After spending the last few months playing story-heavy games like Persona 5 Royal and Death Stranding, I was looking for something a little lighter that allowed me to play in short sessions. And along comes Dread Nautical, a stylish turn-based roguelike with serious Eldritch horror vibes. I was instantly hooked!
Dread Nautical offers four Hero characters for you to choose from, each with his/her own special abilities, one active and others passive. For the purpose of this review, my focus point will be from Kenichi the swordsman, although I did also take Vi the gamer out for a quick spin.
You wake in a makeshift camp set up on the lobby level of the lost ship Hope. At first, it’s just yourself and a survivor named Jed. The goal is to reach the uppermost deck by methodically clearing out the levels in between of monsters, all while scavenging for weapons, food, and other useful tidbits. You’re able to run through one deck per day, immediately returning to the Lobby once you sound the horn on the Bridge. Depending on which difficulty you choose to play, if you should perish before reaching the Bridge, you may retain the items you set out with or lose them completely.
Deck maps are procedurally generated from specific sets of tiles based on how far you’ve progressed, meaning no two maps are ever the same. The only two constants are the Aft Deck and Bridge. Day after day you will set out to uncover the truth of what happened to the Hope through discussion with the other survivors and mysterious tome pages scattered about the ship.
All You Need is Kill
Dread Nautical uses turn-based combat for taking down the waves of otherworldly creatures impeding your progress. Each member of your team has a certain amount of AP available per turn, which is spent on movement and using items to attack the enemy. Rounds are broken into your team, enemies, and a third round if there are any survivors on your deck and in the same vicinity as you. You may also walk into a trap, finding yourself ambushed and locked in a room until all of the enemies have been defeated.
There’s an entire arsenal of tools for you to use in battle scattered all around you. Weapons spawn in containers on deck and sometimes drop when you take down an enemy. Each one has an AP requirement as well as limited use. If you’re really lucky you might even find some unbreakable ones. Silent weapons like throwing knives and pool cues mean you won’t alert the other enemies in the room, where louder ones like pistols and shotguns will. There’s also positioning to consider; some weapons come with bonuses for sneak or flanking damage.
Since the weapons and protective gear can break down, make sure you hit up the crafting station in the Lobby before you head back out. Here you can repair and upgrade your items, and turn ones you don’t particularly need into additional scrap.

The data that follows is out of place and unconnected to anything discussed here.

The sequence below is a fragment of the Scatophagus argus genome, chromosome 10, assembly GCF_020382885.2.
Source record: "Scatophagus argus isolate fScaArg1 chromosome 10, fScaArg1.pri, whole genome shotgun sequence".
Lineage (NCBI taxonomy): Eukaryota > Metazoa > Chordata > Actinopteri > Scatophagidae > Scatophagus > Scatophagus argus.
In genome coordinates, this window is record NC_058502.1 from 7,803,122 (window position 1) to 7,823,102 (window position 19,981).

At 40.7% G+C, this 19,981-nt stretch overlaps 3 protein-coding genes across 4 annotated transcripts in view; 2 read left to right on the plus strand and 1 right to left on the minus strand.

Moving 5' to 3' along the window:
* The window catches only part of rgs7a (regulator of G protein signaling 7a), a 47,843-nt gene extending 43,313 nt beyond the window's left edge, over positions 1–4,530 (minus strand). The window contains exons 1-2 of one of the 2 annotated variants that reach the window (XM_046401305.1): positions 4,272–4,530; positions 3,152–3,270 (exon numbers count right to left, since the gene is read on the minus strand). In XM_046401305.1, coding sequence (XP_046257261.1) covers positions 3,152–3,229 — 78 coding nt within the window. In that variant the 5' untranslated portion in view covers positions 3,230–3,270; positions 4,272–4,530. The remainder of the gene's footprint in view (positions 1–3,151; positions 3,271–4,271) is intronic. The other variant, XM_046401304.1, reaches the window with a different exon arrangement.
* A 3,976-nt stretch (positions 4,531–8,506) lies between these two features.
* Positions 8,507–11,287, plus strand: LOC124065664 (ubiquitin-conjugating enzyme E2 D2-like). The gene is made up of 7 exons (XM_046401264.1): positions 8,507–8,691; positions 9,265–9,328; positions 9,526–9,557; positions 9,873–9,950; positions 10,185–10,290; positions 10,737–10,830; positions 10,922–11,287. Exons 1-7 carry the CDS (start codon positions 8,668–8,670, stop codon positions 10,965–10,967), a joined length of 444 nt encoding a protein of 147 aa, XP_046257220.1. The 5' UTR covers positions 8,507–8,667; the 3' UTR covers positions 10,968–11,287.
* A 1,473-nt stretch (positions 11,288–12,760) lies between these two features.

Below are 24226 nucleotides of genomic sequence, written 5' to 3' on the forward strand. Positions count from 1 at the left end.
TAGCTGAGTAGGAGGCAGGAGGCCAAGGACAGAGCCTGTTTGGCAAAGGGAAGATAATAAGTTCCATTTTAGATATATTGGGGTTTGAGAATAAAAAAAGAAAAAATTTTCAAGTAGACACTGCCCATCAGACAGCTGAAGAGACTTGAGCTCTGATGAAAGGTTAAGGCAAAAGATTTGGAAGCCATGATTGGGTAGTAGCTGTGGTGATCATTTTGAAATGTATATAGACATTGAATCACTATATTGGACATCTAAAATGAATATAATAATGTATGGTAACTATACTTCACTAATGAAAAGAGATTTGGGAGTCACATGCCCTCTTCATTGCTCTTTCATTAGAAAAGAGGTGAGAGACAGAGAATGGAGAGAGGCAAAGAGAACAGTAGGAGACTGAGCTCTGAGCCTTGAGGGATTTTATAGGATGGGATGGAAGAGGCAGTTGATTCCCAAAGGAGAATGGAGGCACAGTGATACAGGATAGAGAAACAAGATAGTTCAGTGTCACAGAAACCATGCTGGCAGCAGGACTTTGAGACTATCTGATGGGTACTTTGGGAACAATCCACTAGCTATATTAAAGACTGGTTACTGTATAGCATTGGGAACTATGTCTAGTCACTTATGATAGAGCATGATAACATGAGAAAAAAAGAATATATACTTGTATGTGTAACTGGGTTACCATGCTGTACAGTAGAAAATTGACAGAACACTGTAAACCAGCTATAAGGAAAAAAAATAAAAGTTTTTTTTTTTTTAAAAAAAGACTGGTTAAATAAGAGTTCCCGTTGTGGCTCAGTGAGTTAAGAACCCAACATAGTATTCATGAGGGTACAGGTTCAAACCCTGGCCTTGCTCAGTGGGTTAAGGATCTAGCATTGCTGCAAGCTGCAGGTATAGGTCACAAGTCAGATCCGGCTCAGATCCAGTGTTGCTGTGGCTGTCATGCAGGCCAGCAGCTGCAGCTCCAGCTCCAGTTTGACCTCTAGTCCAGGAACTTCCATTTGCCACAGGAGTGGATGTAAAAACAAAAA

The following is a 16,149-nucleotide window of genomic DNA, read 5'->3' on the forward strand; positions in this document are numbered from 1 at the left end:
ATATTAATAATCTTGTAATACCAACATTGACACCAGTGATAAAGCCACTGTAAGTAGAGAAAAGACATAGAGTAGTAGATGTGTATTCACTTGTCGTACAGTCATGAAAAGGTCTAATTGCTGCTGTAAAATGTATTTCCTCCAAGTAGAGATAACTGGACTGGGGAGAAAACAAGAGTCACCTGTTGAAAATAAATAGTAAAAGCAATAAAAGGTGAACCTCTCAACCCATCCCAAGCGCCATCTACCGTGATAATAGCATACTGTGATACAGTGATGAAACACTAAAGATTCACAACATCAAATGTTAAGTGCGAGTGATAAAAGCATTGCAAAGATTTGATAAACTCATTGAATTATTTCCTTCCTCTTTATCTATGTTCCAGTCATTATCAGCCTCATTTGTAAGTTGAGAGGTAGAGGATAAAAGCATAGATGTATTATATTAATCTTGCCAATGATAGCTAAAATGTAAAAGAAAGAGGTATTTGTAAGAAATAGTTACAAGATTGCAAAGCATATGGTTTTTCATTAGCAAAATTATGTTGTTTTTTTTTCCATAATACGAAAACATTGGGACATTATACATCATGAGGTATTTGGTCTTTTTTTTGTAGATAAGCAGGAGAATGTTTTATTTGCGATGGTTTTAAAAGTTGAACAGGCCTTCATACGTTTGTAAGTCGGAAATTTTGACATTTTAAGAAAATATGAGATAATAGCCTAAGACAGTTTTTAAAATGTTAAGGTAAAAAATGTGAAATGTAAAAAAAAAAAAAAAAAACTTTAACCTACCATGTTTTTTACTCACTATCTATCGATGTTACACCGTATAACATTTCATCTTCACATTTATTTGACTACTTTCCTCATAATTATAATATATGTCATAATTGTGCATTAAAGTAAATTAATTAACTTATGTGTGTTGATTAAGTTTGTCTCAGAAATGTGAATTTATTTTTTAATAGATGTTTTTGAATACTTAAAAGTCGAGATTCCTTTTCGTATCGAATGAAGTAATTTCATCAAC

The Scooby Gang
It’s dangerous to go alone. That’s why you need to befriend the other passengers wandering the halls of the Hope. By passing speech checks and retrieving items, you can earn their trust and convince them to join you in the Lobby. Much like your Hero, each passenger has unique active and passive abilities that help you clear the decks easier. One of my favorites is Mel. When she joined me it opened up the Crafting Station. But her true power lies in her passive ability to return the team to the Lobby from the elevator.
It’s very important to take care of your growing army. You’ll need to spend those scraps to upgrade the living quarters. You can’t recruit people if there’s no bed for them to sleep in. And living in a post-apocalyptic tin can is pretty stressful. Look after those who might be displaying signs of stress by granting them some downtime. A book or some yoga will do wonders for their state of mind.
Food is also very important, but when supplies are low and there isn’t enough to go around, make sure to be strategic about it. I’ve found that making a run on an easier floor every so often has helped keep up my supply so we can all eat at least every other day.
And what about all of those weird runes you found? These mysterious stones bestow upon you the ability to increase your stats. Need more AP? Spend some stones. Want an extra inventory slot? Stones. How about better defense/melee/ranged capabilities? You guessed it. I cannot stress how important it was for me to up those inventory slots immediately. (If you know me at all, I am the type of gamer who needs to pick up all the things all the time.)
This game has been so much fun to play. Even when I am cursing at the screen during a boss fight, Dread Nautical has me coming back for more. It’s wonderfully sadistic and addictive in all the right ways. Sure, there are a couple of things that irk me. Like when the reticle wanders across the map and I have to figure out where it went. Or when just as I am moving my third character into a room the ambush happens and my character holding the medkit is trapped outside. But that’s the heart of the game, and I am here for every single moment of it.
Dread Nautical review code provided by publisher. Version 1.00 reviewed on a standard PlayStation 4 console. For more information on scoring please see our Review Policy.